An economy that works for the majority will work for Britain too

Over the last four years we’ve been confronted with a variety of conflicting messages regarding our economy: long-awaited GDP growth but wages down and the cost of living ever rising; improvement in the jobs statistics but low pay at record high; a supposed emphasis from the Chancellor on debt reduction and living within our means, when the reality is Osborne has failed every single economic test he’s set himself.

Plenty of people I speak to hear these conflicting messages and recount them to me on the doorstep in the context of their own circumstances – their job, their business, their mortgage, the cost of their weekly shop. It’s not difficult to see why, given the frequent gaps between the news headlines and the reality, many feel uncertain about what’s really happened in the wider economy over recent years and what to expect for themselves and their families in the future. However, when George Osborne delivers the penultimate economic set-piece of his Chancellorship later today, his Autumn Statement, the true picture of the recent past – and the questions facing us in the near future – will become much more clear.

The strongest conflicting message many hear is about the much sought-after ‘growth’. We’ve been consistently told by the Chancellor that the economy is recovering, when most have not felt any kind of recovery at all. We hear that growth figures, after years of flatlining, are to be welcomed, yet the impact on take home pay is only negative: wages have fallen month on month and millions have been hit by a cost of living crisis. The so-called ‘recovery’ might as well be happening on a different planet as far as many are concerned, because it certainly isn’t happening for them or anyone they know.

Second, we’re told employment statistics are ‘good news’, but most people know someone who is still looking for work after months of trying or someone suffering from the effects of very low pay or a very insecure job. More people than ever are now in very low paid work, and they’re staying on low pay for longer. Spending on in-work benefits is high and rising, because people are working full-time but not earning enough to live on. Just as in relation to the GDP figures, the BBC headline might seem positive, but for many it just doesn’t square with the reality.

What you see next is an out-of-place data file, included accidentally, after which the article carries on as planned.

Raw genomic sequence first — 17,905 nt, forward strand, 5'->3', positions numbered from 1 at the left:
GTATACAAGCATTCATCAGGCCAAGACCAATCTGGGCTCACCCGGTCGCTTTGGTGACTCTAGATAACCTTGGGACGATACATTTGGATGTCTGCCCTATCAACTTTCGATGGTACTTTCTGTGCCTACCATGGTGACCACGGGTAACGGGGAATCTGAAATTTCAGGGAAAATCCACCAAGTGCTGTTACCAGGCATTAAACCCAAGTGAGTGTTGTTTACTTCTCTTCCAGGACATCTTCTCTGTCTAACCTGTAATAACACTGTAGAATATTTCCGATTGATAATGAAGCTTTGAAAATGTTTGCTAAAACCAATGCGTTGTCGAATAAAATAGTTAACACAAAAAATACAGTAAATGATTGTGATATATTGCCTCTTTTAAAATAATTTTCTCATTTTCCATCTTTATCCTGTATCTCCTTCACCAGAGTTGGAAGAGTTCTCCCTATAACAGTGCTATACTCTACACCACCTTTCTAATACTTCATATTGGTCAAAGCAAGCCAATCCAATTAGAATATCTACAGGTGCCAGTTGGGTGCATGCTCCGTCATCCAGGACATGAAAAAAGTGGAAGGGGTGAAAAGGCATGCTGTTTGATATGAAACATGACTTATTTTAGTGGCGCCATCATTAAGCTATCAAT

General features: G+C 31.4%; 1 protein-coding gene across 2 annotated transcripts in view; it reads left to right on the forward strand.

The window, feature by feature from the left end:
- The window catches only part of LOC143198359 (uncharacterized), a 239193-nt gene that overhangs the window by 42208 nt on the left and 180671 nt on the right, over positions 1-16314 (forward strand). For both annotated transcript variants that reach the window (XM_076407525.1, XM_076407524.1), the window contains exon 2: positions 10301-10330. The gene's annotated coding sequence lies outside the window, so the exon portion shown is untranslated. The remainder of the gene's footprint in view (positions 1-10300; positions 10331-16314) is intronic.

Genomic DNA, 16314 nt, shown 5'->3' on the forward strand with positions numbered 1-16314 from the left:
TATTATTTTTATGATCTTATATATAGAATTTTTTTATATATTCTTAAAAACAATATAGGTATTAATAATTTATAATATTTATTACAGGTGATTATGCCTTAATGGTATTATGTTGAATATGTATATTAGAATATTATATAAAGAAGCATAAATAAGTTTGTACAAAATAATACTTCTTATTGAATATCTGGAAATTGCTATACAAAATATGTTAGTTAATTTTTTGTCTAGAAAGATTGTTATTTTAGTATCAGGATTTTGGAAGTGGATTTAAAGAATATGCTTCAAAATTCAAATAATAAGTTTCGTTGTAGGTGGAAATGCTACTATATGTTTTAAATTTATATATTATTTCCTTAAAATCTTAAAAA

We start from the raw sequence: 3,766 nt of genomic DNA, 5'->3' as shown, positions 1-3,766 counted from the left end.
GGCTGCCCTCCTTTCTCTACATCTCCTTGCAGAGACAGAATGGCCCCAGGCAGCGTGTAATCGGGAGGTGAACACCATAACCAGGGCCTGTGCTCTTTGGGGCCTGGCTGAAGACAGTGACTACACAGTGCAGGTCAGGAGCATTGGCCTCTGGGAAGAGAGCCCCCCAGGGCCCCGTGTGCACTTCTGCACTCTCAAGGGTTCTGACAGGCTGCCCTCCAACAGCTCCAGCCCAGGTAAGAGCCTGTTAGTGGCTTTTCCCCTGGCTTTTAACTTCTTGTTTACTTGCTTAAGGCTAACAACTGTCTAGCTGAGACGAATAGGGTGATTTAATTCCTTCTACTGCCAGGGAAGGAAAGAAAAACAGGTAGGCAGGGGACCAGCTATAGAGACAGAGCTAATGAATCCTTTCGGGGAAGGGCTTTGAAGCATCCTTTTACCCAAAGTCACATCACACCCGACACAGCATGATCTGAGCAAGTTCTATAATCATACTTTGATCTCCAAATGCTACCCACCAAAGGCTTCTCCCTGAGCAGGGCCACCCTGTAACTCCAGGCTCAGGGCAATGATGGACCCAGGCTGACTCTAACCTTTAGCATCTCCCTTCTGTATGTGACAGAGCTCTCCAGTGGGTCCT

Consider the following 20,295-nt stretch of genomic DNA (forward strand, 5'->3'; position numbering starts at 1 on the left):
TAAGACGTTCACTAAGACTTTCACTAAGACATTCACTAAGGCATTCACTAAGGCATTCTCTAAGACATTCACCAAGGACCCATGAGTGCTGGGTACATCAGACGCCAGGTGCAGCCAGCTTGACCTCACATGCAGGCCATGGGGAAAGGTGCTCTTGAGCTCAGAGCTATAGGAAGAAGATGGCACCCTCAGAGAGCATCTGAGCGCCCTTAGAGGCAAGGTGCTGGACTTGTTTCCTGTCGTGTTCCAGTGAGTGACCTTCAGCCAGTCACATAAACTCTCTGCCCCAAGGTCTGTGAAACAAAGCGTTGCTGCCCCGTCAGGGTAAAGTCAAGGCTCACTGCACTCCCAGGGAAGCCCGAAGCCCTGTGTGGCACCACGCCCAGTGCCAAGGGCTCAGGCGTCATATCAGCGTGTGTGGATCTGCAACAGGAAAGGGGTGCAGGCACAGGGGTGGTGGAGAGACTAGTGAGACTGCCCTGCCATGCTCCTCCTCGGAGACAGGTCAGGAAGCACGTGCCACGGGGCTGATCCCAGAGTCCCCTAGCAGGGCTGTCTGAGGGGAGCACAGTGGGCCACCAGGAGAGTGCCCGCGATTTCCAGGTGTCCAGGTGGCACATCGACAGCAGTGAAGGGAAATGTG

The most conflicting signals however, are around the political narrative. Osborne and Cameron tell us again and again about the central importance of the debt and deficit – which, incidentally, I wouldn’t dispute. However, whilst people hear them talk the fiscal credibility talk, the cold, hard facts don’t fit the rhetoric. Osborne promised to balance the books by 2015 and he’s going to fall short by billions and billions.

But, on every single one of these scores, the apparent conflicts are dissolving and the real picture is becoming more and more clear. Why? Because Osborne’s insistence on developing a low-wage, low-living standards economy is directly responsible for his failure to meet his national debt and deficit goals. The two things are fundamentally and inextricably linked. The fact that our economy only works for a few at the top isn’t just a problem for those in the middle and the bottom, it’s been categorically proven to be catastrophic for our national finances too.

Low and stagnant pay means that tax receipts have been much lower than expected. Income tax receipts across the Parliament are set to fall short of their 2010 expectations by more than £66 billion. Receipts from National Insurance Contributions are a further £25.5 billion lower across the same period. The Government is now set to spend £25 billion more on social security than planned in 2010, in part due to people in work having to rely on benefits because their pay is so low.

The link between the living standards of the majority and our ability to pay down the debt and the deficit is abundantly clear. And despite four years of trying to convince people otherwise, Osborne’s Autumn Statement will today admit as much.